Fund expenses are the "dirty little secret" of the hedge fund industry.
Sources say the practice of charging expenses back to the fund can add 8% or more per year to investor costs, on top of the typical hedge fund pricing of a 2% management fee and a 20% performance fee. The variable and uncapped expenses can cover anything — from audits, legal services, salaries, bonuses and technology upgrades to less orthodox purchases such as office gyms and Jacuzzis, company aircraft and even fine art.
The practice of charging fund expenses is fairly widespread, but it seems impossible to identify average industrywide expenses or those per fund because of hedge fund managers' reluctance to provide information.
"This is the hedge fund industry's dirty little secret," said the chief executive of an institutional hedge fund-of-funds, who requested anonymity. "Fund expenses are not advertised, they don't show up on a spreadsheet, and you often just see a blended number that has all the expenses buried in it, completely unidentifiable. We've seen hedge fund managers try to cram everything you can possibly imagine into this number."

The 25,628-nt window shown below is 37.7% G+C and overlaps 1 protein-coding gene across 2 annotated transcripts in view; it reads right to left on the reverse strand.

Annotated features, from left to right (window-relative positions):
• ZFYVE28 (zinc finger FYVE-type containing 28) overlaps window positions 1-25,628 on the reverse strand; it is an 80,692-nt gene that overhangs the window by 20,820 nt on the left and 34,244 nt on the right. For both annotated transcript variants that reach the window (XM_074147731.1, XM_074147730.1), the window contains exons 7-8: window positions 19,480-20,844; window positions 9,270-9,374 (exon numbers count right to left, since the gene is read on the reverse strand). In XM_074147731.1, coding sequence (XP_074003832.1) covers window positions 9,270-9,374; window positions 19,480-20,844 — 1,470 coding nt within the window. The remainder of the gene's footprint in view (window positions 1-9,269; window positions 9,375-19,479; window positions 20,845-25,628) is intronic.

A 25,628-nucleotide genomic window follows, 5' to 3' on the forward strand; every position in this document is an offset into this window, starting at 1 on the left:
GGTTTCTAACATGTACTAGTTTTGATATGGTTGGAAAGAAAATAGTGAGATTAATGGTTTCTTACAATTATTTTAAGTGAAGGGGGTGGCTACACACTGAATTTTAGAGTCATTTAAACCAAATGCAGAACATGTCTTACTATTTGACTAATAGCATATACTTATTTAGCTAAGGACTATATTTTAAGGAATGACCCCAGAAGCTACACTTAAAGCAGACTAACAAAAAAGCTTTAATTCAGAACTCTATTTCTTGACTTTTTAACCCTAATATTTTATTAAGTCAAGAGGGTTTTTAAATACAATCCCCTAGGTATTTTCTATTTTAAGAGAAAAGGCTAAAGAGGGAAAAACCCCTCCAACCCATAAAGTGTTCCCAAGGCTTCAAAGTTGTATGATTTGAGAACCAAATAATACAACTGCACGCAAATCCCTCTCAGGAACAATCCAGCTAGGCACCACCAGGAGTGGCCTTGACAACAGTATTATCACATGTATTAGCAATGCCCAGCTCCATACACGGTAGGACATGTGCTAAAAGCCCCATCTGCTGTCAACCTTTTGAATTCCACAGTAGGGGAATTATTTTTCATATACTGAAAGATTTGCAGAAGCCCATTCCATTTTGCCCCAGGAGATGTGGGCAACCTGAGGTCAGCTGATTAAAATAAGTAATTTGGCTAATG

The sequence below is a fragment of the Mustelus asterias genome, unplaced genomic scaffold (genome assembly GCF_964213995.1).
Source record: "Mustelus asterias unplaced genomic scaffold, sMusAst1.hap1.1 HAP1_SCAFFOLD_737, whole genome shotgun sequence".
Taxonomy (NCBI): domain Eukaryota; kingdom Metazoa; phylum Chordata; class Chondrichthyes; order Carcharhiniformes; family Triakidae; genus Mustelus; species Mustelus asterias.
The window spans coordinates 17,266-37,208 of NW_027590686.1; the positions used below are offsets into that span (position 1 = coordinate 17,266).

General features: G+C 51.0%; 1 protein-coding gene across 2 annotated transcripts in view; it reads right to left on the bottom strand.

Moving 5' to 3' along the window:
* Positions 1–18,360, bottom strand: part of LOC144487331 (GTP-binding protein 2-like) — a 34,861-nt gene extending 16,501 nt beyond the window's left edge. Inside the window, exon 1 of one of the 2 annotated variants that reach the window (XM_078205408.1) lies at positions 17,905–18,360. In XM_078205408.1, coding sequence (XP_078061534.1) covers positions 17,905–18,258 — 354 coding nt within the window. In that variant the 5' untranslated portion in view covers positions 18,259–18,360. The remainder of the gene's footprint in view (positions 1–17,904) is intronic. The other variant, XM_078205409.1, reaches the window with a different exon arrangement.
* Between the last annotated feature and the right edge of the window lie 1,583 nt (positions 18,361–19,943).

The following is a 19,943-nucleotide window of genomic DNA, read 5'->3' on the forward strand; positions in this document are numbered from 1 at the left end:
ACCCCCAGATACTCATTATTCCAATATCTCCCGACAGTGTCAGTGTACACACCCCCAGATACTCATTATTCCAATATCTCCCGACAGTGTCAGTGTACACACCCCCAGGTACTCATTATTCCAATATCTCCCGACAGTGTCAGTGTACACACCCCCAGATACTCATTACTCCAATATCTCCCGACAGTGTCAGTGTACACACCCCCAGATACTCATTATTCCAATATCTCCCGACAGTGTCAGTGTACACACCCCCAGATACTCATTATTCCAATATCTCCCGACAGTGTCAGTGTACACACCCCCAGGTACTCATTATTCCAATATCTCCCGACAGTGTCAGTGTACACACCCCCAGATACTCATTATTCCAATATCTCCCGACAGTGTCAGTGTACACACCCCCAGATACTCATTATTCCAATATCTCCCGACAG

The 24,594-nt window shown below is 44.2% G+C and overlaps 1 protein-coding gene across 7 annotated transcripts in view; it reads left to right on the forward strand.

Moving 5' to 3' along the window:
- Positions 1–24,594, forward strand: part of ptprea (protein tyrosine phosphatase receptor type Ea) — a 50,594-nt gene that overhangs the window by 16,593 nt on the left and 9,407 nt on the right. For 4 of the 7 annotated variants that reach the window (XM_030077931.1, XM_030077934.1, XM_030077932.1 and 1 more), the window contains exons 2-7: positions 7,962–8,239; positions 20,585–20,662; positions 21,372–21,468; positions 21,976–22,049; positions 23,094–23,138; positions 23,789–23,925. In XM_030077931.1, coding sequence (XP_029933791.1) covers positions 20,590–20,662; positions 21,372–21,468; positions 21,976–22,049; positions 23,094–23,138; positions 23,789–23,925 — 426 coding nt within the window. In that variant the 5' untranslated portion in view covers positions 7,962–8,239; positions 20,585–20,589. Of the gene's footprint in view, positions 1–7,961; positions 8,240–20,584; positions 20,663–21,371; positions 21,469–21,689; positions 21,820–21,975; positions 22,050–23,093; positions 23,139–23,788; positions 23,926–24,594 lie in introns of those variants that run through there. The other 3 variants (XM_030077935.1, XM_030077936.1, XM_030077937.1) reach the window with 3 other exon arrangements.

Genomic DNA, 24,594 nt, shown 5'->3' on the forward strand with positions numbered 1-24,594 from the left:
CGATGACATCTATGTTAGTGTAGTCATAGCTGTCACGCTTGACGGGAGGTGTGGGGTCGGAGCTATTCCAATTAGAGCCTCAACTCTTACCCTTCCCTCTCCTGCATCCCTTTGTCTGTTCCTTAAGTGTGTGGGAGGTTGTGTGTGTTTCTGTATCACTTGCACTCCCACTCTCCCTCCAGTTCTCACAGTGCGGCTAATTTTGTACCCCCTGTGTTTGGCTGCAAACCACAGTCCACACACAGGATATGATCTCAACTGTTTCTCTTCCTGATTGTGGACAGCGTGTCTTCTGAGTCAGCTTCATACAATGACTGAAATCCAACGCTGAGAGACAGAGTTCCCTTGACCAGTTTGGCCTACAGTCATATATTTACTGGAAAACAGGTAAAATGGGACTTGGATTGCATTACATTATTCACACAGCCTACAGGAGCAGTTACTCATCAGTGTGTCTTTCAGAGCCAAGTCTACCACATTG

The CEO said his fund invests in a limited number of multistrategy funds that are very conservative — and very open — about what fees they charge back to investors.
One hedge fund consultant, who asked for anonymity, maintained that "certain funds can charge whatever they want. Because performance is so good, they can get away with it. … In general, you can't get away with charging outrageous fees to institutional investors, at least to those with sophisticated in-house staff or a consultant whose job it is to watch these things."